Ocular discomfort and other symptoms of eyestrain at low levels of illumination.
The occupational safety and health effects associated with reduced levels of illumination, proceedings of a symposium, July 11-12, 1974, Cincinnati, Ohio. Cincinnati, OH: U.S. Department of Health, Education, and Welfare, Public Health Service, Centers for Disease Control, National Institute for Occupational Safety and Health, DHEW (NIOSH) Publication No. 75-142, 1975 Mar; :44-51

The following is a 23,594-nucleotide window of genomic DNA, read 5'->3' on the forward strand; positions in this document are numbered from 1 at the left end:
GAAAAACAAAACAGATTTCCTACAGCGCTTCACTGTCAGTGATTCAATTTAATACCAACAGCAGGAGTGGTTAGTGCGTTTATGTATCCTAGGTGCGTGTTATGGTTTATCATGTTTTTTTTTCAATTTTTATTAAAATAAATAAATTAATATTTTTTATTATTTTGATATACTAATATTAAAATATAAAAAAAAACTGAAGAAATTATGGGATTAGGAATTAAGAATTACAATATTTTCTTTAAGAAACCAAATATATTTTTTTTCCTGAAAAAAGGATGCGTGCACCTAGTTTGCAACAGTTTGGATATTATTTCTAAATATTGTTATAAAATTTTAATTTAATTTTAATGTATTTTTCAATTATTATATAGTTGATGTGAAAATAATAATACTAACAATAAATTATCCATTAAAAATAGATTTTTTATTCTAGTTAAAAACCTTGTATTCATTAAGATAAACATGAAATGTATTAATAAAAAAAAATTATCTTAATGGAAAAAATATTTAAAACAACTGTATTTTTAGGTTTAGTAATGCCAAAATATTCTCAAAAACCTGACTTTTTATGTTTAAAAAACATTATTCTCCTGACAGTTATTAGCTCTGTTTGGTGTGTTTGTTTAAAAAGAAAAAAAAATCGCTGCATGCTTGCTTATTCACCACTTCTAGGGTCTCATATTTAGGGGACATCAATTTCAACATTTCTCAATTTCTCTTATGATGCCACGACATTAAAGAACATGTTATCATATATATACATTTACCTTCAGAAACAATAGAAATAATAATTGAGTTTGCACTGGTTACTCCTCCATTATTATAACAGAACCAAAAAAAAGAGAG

Eyestrain, or asthenopia, a condition arising from the efforts made by individuals to keep their eyes adjusted for seeing, was reviewed and discussed with emphasis on fixation, convergence and control of the size of the pupil. Prescription glasses and training designed to eliminate the symptoms of discomfort and experienced by people when they use their eyes, together with good lighting, were prescribed as remedies for eyestrain. Poor lighting usually results in the deterioration of the eyestrain condition, although the level of luminance that will permit comfort cannot be established with any degree of accuracy. The eye discomfort was found to increase as the day progressed being accompanied by the appearance of headache and fatigue, without refractive errors or changes in amplitude of accommodation, pupil size, phorias and fusional capacity. Frustration and weariness caused by the constant effort to achieve clear vision and coordinate the two eyes were commonly detected, although the role of vision was difficult to pinpoint because of the many factors involved in inducing this condition. Monitoring of the pupil by determining the changes in the diameter of the pupil as a function of the changes in the characteristic luminance area of the visual field, was postulated as an indicator of the discomfort experienced. The authors conclude that the efforts to limit lighting to levels at which some people may not be able to work in comfort are unfortunate and recommend instead the use of lighting levels compatible with satisfactory performance.
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